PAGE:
In case anyone is wondering; yes, it does still exist. It’s impossible to avoid completely.
What you do do is figure out how to navigate an unfair world–for your child. Because at the end of the day, you are somewhat responsible for the environment where they may or may not be on the receiving end of bad and inappropriate behavior.
The good news is, I’ve found that there are many more amazing people than not-so-amazing people. Now more than ever, folks are recognizing that what some say is, “not seeing color,” doesn’t mean a thing if you don’t appreciate another human for the skin they’re in. Maybe it doesn’t matter to you that your friend’s child is brown, but I guarantee it means something to the child who is brown living in a predominantly white school district.
For the most part, we have avoided the heavy stuff, but I’d be a liar to say that people in my life haven’t spoken out of turn and strangers on the street haven’t said some of the most hateful things to me or in front of me about people who look just like my children.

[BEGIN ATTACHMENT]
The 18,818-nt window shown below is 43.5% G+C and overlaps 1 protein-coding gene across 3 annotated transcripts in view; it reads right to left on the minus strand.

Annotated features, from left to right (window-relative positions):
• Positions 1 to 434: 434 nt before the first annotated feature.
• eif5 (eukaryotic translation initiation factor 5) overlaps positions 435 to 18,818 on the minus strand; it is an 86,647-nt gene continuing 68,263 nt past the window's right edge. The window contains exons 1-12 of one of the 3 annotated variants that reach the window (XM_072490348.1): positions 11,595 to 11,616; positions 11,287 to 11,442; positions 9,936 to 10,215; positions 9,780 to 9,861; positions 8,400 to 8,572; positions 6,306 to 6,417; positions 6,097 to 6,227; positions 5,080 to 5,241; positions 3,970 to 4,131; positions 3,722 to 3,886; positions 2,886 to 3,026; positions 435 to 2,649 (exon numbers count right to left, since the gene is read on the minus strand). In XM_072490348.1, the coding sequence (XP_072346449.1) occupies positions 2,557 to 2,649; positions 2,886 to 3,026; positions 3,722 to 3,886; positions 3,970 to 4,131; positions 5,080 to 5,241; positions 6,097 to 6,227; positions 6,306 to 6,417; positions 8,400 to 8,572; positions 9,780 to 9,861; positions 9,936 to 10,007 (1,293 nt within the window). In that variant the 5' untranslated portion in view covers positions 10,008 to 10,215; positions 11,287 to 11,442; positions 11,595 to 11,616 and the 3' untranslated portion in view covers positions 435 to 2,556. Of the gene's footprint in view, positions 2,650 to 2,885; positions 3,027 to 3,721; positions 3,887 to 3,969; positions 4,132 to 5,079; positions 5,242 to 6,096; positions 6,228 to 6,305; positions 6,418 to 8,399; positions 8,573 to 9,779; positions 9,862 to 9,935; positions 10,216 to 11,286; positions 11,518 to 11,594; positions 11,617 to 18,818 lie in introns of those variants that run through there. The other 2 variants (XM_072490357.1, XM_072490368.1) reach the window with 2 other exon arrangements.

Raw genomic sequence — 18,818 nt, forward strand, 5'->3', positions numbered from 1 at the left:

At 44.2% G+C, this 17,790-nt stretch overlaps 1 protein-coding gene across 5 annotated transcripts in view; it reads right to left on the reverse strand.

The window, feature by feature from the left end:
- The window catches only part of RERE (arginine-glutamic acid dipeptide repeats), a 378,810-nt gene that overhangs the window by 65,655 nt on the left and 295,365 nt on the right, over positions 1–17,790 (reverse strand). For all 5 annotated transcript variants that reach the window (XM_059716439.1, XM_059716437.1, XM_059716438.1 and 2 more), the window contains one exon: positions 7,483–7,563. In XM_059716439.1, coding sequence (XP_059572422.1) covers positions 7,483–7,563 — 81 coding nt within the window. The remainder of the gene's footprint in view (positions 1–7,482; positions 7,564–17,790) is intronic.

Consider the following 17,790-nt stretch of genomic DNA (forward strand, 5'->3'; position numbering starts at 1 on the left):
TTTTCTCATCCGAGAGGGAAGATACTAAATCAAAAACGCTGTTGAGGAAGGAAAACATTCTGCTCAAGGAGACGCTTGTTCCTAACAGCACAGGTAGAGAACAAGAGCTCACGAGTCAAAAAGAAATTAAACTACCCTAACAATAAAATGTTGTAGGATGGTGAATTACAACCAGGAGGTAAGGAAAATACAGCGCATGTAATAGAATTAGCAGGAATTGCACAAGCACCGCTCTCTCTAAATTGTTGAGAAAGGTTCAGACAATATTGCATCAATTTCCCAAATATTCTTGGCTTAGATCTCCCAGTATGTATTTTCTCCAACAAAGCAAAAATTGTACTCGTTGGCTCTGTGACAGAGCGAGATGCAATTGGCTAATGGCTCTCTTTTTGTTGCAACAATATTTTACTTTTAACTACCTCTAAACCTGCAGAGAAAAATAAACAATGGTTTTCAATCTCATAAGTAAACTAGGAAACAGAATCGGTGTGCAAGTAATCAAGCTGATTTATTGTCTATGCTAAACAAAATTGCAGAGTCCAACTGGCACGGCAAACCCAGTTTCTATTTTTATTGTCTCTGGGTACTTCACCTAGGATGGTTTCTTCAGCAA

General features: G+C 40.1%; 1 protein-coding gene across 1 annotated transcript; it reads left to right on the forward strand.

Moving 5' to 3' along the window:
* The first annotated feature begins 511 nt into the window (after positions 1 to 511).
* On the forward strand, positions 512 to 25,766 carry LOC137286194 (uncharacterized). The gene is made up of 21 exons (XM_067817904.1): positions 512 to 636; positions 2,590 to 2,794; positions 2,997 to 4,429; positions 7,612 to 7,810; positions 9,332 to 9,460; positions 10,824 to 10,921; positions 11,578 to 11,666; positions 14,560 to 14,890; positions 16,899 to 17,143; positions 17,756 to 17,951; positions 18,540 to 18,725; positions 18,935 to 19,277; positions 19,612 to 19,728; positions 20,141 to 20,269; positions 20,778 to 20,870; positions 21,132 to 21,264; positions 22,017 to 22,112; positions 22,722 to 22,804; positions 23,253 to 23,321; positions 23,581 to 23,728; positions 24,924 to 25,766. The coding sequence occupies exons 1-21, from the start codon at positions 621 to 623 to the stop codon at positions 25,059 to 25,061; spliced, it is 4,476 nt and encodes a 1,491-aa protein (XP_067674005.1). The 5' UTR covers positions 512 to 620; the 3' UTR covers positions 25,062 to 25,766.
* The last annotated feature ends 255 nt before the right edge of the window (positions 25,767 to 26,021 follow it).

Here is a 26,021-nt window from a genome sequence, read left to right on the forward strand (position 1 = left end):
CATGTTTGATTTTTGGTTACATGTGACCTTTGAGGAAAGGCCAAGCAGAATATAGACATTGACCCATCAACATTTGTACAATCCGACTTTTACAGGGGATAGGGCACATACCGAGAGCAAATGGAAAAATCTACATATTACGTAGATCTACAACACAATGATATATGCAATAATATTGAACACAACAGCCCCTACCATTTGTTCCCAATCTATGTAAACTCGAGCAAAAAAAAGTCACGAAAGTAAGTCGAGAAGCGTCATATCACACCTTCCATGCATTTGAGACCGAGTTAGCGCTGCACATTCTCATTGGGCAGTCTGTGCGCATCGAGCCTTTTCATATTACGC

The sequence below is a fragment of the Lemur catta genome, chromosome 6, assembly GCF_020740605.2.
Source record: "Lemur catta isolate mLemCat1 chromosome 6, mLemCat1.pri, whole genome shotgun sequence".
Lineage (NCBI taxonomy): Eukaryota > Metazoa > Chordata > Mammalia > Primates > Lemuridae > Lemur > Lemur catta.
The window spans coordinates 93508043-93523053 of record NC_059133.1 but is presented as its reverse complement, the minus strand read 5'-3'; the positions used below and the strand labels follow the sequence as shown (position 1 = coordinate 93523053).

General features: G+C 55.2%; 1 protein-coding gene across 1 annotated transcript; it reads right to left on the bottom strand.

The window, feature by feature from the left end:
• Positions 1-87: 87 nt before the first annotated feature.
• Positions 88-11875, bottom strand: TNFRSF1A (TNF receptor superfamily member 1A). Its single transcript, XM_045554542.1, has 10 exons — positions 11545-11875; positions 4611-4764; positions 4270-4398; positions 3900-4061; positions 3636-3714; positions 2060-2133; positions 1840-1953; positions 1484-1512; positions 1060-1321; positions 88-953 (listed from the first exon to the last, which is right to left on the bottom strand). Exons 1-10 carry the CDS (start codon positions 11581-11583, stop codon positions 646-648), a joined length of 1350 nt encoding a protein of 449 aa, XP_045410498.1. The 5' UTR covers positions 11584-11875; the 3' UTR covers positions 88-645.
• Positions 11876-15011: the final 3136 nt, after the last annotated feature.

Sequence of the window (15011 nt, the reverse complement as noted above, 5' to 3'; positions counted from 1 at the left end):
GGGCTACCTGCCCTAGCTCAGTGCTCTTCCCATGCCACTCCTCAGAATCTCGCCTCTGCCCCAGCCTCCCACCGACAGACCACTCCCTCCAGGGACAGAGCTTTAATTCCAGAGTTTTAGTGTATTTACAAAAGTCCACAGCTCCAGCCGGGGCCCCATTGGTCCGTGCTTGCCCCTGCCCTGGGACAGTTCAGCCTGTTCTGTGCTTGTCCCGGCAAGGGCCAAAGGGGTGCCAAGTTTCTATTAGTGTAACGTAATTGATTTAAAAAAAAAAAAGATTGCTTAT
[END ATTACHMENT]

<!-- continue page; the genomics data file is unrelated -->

I have learned that my love for my children is deeper and stronger than my attachments to humans who can’t get out of their own way regarding how to treat others with respect and decency. Because really, that’s what it boils down to.
I Have A Lot to Learn
I’ve been an adoptive mom for 15 years now. I’ve written, well, a lot of articles about adoption. Although I feel that I have good information to share based on my own experience and the experiences of those around me, I also know that I have a lot to learn when it comes to adoption, my kids, and how to become a better adoptive mom for them.
Understanding the adoption process is one thing. Understanding what it means to have a child placed into your arms is another. Knowing that adoption is a lifelong commitment is important. Knowing that, like everything else in life, that commitment is going to change throughout the years demanding different things from all parties involved. Accepting that there is nothing wrong with being an adoptive family is something that not everyone is comfortable with. As if the adoption part somehow makes you less of a real family, in truth, accepting that you’re an adoptive family is a beautiful and humbling realization. I’m proud to be an adoptive mom who knows that I have a lot to learn.